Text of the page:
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A festival on cobbles - the classics season begins

Long, tough races and narrow roads. “Hellinge“, short, steep climbs, “Kasseien“, flemish for cobbles, not always nice weather and quite often a lot of wind. Fanatical fans lining the side of the road, the smell of beer and frites in the air – the classics are here! 


Next weekend, the Omloop Het Nieuwsblad in Ghent, Belgium, traditionally opens the spring classics season. It will be six weeks until the grand finale at Paris-Roubaix. Six weeks of tough races and a party atmosphere on the roads of North-West Europe. Nils Politt, Jordi Meeus and Torsten Schmidt on goosebumps, honest racing and childhood memories. 



"Cycling in Belgium is like football in Germany" - Nils Politt 


How much anticipation do you have for the spring classics? 

Like every year, I'm really looking forward to the classics! Cycling in Belgium is like football in Germany, the sport is incredibly popular there. At the Tour of Flanders, there are hundreds of thousands of fans on the side of the road - as a rider you often get goosebumps! The atmosphere on the Kwaremont, the penultimate climb of the Tour of Flanders, is something you can never forget. 


Favourite race in the classics calendar? 

My highlight and favourite race of the classics season is definitely Paris-Roubaix. The race suits me and with second place in 2019 I was also able to experience one of my career highlights there so far. 



"It's hectic, chaotic, hard and honest." - Jordi Meeus 


What do the classics mean to you as a Belgian? 

The classics are my home races and for that reason alone something very special in my race calendar. You rarely have family and friends on the side of the road during the season, so that's a really nice feeling. 


How do the races on cobbles differ from other races during the season? 

The roads here are very narrow, and the wind often plays a big role, so the races are demanding. The start gun goes off and immediately it's already full on. There is no dawdling, you always have to be well positioned and attentive, you can lose the race at any turn. It's hectic, chaotic, hard and honest. In the end, the winner is whoever has energy left and has been well positioned all day. Tactical games are rare.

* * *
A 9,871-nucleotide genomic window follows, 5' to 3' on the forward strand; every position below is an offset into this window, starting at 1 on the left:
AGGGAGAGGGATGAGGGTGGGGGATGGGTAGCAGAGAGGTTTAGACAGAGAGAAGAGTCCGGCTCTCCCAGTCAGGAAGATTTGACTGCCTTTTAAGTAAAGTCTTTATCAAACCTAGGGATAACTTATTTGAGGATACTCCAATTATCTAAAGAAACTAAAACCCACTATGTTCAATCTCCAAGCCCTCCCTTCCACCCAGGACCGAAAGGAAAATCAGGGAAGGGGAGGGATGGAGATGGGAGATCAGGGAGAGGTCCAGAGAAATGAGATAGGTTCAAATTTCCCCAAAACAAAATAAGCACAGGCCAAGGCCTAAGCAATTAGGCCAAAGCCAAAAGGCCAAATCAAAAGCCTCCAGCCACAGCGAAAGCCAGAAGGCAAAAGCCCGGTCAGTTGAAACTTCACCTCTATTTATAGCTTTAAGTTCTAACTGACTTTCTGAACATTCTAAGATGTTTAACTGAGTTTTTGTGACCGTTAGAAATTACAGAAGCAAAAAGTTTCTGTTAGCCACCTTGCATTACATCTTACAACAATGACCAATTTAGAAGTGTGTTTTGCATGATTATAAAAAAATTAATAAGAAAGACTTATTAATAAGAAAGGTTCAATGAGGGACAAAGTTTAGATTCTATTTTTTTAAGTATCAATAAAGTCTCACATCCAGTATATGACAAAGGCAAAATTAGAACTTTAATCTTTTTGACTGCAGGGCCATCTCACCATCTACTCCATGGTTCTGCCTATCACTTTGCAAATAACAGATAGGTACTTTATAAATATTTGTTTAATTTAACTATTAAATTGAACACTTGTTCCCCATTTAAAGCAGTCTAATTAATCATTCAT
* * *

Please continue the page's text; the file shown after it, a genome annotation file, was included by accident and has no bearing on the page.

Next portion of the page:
A victory in the classics or a stage win in a Grand Tour? 

Definitely a classics win! For me as Flemish, these races mean a lot, cycling is the number one sport here. 



 "On these roads, racers become idols" - Torsten Schmidt 


What do you associate with the classics? 

I associate the classics with crowds, cycling tradition and childhood memories. When I was a child, the only races on TV were the Tour de France in the summer and the classics in the spring. The images from these races fascinated me. The riders were my idols, and later I was able to ride on the same routes, the same climbs and the same cobbles. Since 2008, as a Sports Director I've been looking after riders, who fight for success on these roads and become idols for the next generation. 


What does the start of the classics season mean for you as Sports Director? 

Now that we have the preparatory races in Spain and Portugal behind us, the tension is rising. The Opening Weekend is an important assessment for the classics season. Fine-tuning can still be done, but it’s important to be able to have a say in the first races and not just ride along. A good start gives you momentum, which is important for the riders. 


Six weeks of classics are coming up: what are you looking forward to the most? When you get on the bus as Sports Director after Paris-Roubaix and all the riders are doing well, it's a load off my mind. At that moment, the first part of the season is over, a lot of work and tension are behind us. If the sporting achievements are also good, then I can go home with a feeling of great satisfaction after a few weeks in the hotel room. 







 Photographers: SprintCycling, Ralph Schezer